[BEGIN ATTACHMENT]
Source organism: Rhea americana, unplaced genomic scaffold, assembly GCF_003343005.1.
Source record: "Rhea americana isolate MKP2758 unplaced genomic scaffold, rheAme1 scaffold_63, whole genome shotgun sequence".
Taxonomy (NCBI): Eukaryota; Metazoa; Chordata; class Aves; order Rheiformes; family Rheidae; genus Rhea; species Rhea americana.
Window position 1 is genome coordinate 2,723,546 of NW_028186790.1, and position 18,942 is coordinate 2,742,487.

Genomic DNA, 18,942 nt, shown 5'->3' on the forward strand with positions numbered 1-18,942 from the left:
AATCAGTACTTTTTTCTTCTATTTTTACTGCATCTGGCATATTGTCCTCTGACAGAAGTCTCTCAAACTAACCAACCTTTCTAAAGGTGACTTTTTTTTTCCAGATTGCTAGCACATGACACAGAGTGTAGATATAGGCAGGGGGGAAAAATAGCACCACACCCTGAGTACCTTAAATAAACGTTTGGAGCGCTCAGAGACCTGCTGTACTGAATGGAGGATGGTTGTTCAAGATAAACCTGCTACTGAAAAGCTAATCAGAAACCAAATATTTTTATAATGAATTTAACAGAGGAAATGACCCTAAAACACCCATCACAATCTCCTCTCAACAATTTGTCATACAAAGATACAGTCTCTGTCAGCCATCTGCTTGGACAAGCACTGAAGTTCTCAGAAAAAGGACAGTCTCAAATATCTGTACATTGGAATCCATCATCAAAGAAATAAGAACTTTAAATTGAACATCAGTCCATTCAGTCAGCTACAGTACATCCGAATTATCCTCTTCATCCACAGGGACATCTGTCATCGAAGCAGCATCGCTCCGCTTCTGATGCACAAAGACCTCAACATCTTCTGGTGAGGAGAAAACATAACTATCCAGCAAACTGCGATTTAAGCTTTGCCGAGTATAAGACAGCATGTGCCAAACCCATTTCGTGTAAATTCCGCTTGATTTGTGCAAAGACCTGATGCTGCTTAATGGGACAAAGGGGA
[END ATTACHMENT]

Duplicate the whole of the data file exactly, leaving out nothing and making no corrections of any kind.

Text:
Source organism: Rhea americana, unplaced genomic scaffold, assembly GCF_003343005.1.
Source record: "Rhea americana isolate MKP2758 unplaced genomic scaffold, rheAme1 scaffold_63, whole genome shotgun sequence".
Taxonomy (NCBI): Eukaryota; Metazoa; Chordata; class Aves; order Rheiformes; family Rheidae; genus Rhea; species Rhea americana.
Window position 1 is genome coordinate 2,723,546 of NW_028186790.1, and position 18,942 is coordinate 2,742,487.

Genomic DNA, 18,942 nt, shown 5'->3' on the forward strand with positions numbered 1-18,942 from the left:
AATCAGTACTTTTTTCTTCTATTTTTACTGCATCTGGCATATTGTCCTCTGACAGAAGTCTCTCAAACTAACCAACCTTTCTAAAGGTGACTTTTTTTTTCCAGATTGCTAGCACATGACACAGAGTGTAGATATAGGCAGGGGGGAAAAATAGCACCACACCCTGAGTACCTTAAATAAACGTTTGGAGCGCTCAGAGACCTGCTGTACTGAATGGAGGATGGTTGTTCAAGATAAACCTGCTACTGAAAAGCTAATCAGAAACCAAATATTTTTATAATGAATTTAACAGAGGAAATGACCCTAAAACACCCATCACAATCTCCTCTCAACAATTTGTCATACAAAGATACAGTCTCTGTCAGCCATCTGCTTGGACAAGCACTGAAGTTCTCAGAAAAAGGACAGTCTCAAATATCTGTACATTGGAATCCATCATCAAAGAAATAAGAACTTTAAATTGAACATCAGTCCATTCAGTCAGCTACAGTACATCCGAATTATCCTCTTCATCCACAGGGACATCTGTCATCGAAGCAGCATCGCTCCGCTTCTGATGCACAAAGACCTCAACATCTTCTGGTGAGGAGAAAACATAACTATCCAGCAAACTGCGATTTAAGCTTTGCCGAGTATAAGACAGCATGTGCCAAACCCATTTCGTGTAAATTCCGCTTGATTTGTGCAAAGACCTGATGCTGCTTAATGGGACAAAGGGGA